Friday, February 6th, 2015, The Supreme Court of Canada overturned the existing law pertaining to doctor assisted dying. The Government of Canada now has one year to develop new legislation. This documentary is part of what led up to the Supreme Court decision.
UPDATE: On January 15, 2016 the Supreme Court gave the Government of Canada a four month extension on the original Feb. 6, 2016 deadline to pass legislation. Read more here.
For over 20 years, Canadian citizens and courts have been engaged in a profound and divisive debate surrounding one of the most important moments in an individual’s life – the moment that it ends. In The Trouble with Dying, each side of the argument over the right to choose the time and manner of one’s death weigh in on both the dangers and benefits of medically assisted dying, and the many ethical considerations that the concept entails. Produced and released by Toronto’s Holgate Production House, the program offers an independent and thought-provoking take on an issue that has only begun to unfold on the national stage.
While the intersection of human rights, healthcare, and opposing ideologies is clear in the most public demonstrations on the subject, this one-hour documentary explores the very personal implications that it has on those living with chronic illnesses. Their words and experiences offer resonant support to the ongoing battle for the decriminalization of an act that many characterize as essentially humane and compassionate.
LISTEN to Goldhawk Fights Back on AM740 ZoomerRadio for a thought-provoking and informative interview conducted on Aug. 20, 2014 with Dr. James Downar, a Critical Care and Palliative Care Staff Physician at the Toronto General Hospital and Co-chair of Dying With Dignity Canada‘s Advisory Council of Physicians as he comments on a Canadian Medical Association vote that favours, at least in principle, assisted dying.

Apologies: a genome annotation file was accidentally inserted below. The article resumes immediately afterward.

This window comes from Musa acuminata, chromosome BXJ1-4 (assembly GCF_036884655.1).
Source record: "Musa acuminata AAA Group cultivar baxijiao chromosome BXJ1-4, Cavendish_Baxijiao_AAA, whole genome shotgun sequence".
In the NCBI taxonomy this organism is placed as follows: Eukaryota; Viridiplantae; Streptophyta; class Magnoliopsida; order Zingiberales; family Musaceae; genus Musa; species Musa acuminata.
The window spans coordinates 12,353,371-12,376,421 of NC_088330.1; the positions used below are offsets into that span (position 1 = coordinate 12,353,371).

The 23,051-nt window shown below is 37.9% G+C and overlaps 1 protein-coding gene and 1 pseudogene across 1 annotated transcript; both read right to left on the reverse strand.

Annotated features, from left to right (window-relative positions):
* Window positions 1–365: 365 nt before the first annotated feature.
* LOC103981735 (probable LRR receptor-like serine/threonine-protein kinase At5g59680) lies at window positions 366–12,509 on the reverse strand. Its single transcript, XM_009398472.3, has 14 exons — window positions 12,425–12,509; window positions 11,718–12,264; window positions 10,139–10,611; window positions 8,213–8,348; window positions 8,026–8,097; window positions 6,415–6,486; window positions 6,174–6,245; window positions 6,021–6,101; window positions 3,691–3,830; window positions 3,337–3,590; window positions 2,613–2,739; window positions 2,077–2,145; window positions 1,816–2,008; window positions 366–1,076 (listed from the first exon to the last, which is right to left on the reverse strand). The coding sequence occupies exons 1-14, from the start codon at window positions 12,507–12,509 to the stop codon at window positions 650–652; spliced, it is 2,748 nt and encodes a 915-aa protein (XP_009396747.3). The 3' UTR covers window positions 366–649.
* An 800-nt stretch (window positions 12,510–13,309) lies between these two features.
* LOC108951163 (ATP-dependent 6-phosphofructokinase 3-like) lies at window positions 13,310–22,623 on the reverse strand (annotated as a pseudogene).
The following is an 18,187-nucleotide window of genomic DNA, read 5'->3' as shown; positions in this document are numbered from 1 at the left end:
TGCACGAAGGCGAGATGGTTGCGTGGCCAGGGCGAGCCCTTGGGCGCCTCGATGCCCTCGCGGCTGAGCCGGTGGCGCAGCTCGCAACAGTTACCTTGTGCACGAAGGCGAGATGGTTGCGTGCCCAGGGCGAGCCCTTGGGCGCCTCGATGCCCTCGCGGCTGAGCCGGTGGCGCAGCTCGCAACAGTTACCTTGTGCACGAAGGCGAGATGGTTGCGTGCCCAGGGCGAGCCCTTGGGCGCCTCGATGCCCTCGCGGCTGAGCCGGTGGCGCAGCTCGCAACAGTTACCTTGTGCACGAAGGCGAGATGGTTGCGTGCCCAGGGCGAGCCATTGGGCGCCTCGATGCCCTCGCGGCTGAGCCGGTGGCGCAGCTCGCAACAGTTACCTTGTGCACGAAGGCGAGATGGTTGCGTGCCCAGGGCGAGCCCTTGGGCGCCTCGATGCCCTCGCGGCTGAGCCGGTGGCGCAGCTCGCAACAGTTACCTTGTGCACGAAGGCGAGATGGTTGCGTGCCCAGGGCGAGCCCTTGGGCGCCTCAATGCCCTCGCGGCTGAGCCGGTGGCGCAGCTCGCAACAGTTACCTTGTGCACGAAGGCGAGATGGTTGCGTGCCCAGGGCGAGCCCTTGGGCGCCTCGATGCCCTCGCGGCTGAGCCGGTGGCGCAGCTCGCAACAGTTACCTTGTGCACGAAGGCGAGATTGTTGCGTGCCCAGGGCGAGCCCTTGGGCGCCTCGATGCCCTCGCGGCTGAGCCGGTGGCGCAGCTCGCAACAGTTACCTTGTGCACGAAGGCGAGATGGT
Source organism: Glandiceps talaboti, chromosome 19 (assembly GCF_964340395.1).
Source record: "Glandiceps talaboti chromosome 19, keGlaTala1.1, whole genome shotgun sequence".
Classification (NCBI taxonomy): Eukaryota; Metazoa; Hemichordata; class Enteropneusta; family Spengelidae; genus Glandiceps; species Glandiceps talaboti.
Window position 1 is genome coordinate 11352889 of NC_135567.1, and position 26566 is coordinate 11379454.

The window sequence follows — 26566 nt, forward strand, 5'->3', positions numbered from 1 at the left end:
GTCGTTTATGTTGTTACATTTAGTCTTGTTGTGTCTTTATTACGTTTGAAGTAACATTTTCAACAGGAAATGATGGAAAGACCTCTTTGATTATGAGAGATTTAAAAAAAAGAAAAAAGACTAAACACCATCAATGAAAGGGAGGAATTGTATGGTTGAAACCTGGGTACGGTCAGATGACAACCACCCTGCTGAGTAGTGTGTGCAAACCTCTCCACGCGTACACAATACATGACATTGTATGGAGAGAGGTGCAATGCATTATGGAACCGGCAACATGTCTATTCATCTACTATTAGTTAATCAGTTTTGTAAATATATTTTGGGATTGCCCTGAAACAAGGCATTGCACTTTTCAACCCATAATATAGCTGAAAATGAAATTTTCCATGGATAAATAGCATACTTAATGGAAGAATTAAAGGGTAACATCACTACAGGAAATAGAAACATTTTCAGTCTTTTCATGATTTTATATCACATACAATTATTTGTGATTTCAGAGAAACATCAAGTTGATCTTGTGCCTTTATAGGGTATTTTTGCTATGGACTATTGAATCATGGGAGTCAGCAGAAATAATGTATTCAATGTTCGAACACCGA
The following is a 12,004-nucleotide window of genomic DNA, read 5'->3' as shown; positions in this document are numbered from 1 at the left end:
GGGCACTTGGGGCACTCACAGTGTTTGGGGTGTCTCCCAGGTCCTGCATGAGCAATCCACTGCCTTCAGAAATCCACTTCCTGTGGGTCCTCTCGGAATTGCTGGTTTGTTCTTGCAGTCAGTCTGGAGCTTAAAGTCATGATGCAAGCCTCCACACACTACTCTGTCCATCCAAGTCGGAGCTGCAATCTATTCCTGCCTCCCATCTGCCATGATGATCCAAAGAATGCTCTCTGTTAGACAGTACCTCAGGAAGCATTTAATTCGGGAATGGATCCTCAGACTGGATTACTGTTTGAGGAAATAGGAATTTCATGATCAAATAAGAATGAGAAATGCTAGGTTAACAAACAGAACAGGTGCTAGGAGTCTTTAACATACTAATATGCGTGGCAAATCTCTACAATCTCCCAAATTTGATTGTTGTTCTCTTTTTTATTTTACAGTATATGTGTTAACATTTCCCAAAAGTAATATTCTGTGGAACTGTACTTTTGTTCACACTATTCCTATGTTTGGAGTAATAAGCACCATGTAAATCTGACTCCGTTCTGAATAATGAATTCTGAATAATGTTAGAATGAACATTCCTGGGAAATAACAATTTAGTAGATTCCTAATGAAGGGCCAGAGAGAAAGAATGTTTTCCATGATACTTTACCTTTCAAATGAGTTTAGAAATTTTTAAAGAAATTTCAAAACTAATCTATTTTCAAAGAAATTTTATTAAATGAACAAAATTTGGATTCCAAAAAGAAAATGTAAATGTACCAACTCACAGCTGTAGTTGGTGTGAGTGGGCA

After being diagnosed with late stage ovarian cancer, Cindy Cowan wants the right to choose how she is going to die.
Linda Jarrett has suffered from multiple sclerosis for over 15 years. She is investigating the options for ending her life, before her degenerative disease makes it impossible for her to act on her own.
Currently, medically assisted dying is illegal in Canada. And while some advocates, such as Dr. Richard MacDonald believe offering terminal patients help in ending their lives is the compassionate thing to do, opponents such as Professor Margaret Sommerville believe the medical system must uphold respect for all human life.
The issues surrounding the right-to-die debate are further coming to a head since Québec introduced legislation in 2013 that would allow for medically assisted dying in some cases.
Cindy and Linda examine the options available to them, confronting their own mortality in the process.
The program also highlights the very real legal dangers involved for the loved ones and caregivers of those suffering from various diseases. With a conviction for assisting in a patient or family member’s death carrying with it a potential 14-year prison sentence, an atmosphere of fear and secrecy has predictably arisen. However, as most advocates for legalization will tell you, the law hasn’t prevented cases of assisted dying occurring behind closed doors – it has only veiled its processes in an ambiguous and secretive language, making for a treacherous and altogether more dangerous environment than if the practice were legalized.
On the other side of the coin, The Trouble with Dying also looks at the concerns of those who say the legalization of medically assisted dying is a step down a slippery slope, and gives doctors a frightening amount of power. With the issue continuing to generate debate, in government and op-ed sections across the country, the complicated questions at its heart will only become more prevalent in the months and years to come. This documentary offers an intelligent and poignant introduction to a conversation that is shaping Canada’s legal, political and medical landscapes, and invites viewers to formulate or assess their own beliefs in the process.